A few weeks ago, we found our dream home. Tucked away on a quiet street in a quaint neighborhood, stood an unassuming double-brick Victorian, covered in ivy, and inside, finished to our taste with all of the bells and whistles. It was a just a stone’s throw away from friends, and a 5-minute walk to my partner, Shawn’s, new office. It was perfect. We put in a strong offer, we had no conditions, we put smiley faces on all of the cheques and forms, we got along great with the neighbor, who promised to put in a good word for us.
As we awaited the call from our Realtor, we distracted ourselves over a bowl of Pho at a local Vietnamese restaurant that we dragged ourselves to in an attempt to avoid sitting on the couch in silence. We ran through the options in our head and convinced ourselves the home must be ours, but in the end, the call started and ended with, “overbid by $80,000.” At first, we weren’t really upset. We thought, “Well, they can have it!” But over the following week, I began to go through the whole spectrum of emotions from apathy, to being sad about it, to confused, to where I find myself now: in a state of suspension. I had begun picturing myself there; waking up and having coffee on the back deck off the kitchen; working in the upstairs loft. It felt strange realizing that someone else would be living in the house that I had so many intimate pictures of on my iPhone.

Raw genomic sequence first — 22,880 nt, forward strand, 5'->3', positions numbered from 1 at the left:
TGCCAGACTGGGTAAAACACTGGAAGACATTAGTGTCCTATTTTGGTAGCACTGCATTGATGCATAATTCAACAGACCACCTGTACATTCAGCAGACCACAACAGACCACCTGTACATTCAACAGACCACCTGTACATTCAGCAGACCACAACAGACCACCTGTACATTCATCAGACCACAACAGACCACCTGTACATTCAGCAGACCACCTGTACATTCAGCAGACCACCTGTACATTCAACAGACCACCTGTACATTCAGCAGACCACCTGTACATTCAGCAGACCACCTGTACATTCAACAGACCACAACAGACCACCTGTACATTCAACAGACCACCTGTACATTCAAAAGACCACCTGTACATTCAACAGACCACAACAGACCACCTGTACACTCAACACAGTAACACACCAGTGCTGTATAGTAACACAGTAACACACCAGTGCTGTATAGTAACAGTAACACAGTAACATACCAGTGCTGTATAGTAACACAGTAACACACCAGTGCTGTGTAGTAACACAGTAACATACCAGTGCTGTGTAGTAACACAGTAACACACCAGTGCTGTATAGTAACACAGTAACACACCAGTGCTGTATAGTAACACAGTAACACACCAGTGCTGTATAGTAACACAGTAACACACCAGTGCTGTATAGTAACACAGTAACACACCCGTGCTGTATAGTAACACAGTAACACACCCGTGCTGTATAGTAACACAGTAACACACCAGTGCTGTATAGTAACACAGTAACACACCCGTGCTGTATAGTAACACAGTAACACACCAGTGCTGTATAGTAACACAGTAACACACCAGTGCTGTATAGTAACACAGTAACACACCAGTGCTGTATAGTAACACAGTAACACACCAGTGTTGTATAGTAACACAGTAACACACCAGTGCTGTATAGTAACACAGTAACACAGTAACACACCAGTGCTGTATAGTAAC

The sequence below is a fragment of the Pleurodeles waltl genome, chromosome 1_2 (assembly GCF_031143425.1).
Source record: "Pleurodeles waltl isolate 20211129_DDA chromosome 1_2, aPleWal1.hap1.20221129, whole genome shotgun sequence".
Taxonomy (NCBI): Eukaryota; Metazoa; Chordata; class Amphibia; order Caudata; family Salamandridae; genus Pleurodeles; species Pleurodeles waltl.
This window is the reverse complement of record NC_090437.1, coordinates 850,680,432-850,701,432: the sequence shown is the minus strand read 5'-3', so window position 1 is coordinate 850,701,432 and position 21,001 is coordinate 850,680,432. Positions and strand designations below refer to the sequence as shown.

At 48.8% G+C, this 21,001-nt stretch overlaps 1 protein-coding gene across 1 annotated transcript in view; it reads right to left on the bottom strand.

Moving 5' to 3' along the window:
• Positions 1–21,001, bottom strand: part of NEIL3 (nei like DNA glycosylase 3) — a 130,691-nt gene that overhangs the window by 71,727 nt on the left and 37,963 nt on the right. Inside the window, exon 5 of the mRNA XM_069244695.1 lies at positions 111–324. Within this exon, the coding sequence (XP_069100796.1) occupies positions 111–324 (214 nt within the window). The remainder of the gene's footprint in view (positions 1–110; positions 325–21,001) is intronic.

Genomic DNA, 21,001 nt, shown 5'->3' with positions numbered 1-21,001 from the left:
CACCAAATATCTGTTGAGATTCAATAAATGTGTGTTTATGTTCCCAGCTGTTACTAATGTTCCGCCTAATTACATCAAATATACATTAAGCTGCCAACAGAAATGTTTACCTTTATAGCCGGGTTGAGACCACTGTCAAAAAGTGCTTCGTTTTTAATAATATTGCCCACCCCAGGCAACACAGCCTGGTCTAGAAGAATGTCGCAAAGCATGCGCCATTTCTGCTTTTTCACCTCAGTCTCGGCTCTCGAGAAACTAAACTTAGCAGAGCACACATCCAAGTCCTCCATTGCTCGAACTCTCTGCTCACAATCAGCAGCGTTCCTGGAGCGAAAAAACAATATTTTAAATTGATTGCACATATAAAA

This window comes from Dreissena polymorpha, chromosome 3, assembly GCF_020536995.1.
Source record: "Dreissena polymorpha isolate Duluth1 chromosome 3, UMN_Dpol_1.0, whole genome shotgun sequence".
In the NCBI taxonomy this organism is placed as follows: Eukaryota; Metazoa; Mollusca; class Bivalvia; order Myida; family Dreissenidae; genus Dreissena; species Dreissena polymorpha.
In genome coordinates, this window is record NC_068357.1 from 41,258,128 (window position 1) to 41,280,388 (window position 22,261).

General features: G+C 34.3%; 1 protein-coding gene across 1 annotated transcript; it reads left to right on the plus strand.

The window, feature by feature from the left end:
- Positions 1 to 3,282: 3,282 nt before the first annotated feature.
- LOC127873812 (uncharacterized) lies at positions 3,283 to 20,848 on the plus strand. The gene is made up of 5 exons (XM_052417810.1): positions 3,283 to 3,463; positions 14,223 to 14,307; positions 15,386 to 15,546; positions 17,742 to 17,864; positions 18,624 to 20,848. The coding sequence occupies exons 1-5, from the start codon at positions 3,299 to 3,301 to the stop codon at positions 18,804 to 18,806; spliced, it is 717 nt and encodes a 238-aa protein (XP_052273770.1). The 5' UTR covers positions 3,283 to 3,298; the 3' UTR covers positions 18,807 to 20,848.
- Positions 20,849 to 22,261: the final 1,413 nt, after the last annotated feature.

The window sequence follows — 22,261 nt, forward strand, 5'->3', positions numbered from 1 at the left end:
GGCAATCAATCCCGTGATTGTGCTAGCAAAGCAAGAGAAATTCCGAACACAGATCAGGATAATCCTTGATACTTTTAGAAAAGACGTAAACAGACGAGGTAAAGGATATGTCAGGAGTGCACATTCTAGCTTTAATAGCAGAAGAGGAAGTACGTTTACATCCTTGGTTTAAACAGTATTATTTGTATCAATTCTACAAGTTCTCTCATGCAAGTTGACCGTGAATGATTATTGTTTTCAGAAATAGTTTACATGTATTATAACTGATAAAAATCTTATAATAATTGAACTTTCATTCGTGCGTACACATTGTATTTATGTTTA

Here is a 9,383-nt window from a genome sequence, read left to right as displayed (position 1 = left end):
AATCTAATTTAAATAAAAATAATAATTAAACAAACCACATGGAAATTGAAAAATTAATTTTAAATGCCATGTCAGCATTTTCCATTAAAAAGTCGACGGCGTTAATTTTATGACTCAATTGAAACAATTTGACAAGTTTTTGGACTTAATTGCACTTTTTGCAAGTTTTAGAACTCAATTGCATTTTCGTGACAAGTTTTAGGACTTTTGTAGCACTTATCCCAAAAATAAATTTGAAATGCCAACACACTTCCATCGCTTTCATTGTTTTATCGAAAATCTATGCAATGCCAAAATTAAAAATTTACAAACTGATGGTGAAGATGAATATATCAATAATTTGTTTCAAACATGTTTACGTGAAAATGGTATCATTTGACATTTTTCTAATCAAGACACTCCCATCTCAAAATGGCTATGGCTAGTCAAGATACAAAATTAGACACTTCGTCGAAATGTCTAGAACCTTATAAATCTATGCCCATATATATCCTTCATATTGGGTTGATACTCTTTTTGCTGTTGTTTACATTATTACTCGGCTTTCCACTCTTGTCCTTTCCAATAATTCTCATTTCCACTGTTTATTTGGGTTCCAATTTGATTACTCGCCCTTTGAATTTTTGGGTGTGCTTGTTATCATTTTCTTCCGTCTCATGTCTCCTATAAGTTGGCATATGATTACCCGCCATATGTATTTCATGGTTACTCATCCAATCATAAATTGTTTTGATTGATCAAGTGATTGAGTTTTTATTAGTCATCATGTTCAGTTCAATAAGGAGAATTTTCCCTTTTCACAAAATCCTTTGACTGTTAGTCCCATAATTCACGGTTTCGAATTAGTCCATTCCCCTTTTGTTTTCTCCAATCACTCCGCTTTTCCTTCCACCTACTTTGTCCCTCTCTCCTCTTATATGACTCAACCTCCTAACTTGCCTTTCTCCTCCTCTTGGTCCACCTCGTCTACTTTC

At a certain point, I started over-exaggerating the home’s con-list and convincing myself that it wasn’t the one — and maybe it wasn’t. Maybe it would have been a mistake and come with myriad issues. Maybe it wasn’t the right time. And maybe, just maybe, the grass isn’t always greener. In this case, it certainly wasn’t — there was literally no grass to be had: the yard was all beautiful gardens, but it was small. See? Again, another comparison you run through in your brain when this happens. Another pro and con.
Since then, we’ve been to dozens of other homes and visited countless open houses, all ending in disappointment, but all punctuated by coming home to our current nest, which has birthed in me a kind of nostalgia. If nothing else, the experience has left me thankful for what I do have and with a newfound appreciation for certain aspects of the space that I had taken for granted. Though where we are isn’t the place I want to raise my family in the long run, I’m finding myself falling back in love with it for what it has been for us. As I type this, I’m sitting in my large, lush backyard listening to the birds as my puppy, Piper, rolls around, covering herself in pieces of fresh-cut grass as she gnaws on a stick in the shade under our large catalpa tree. And perhaps, that says it all. Sometimes there’s beauty to be found in surrendering. –Sabrina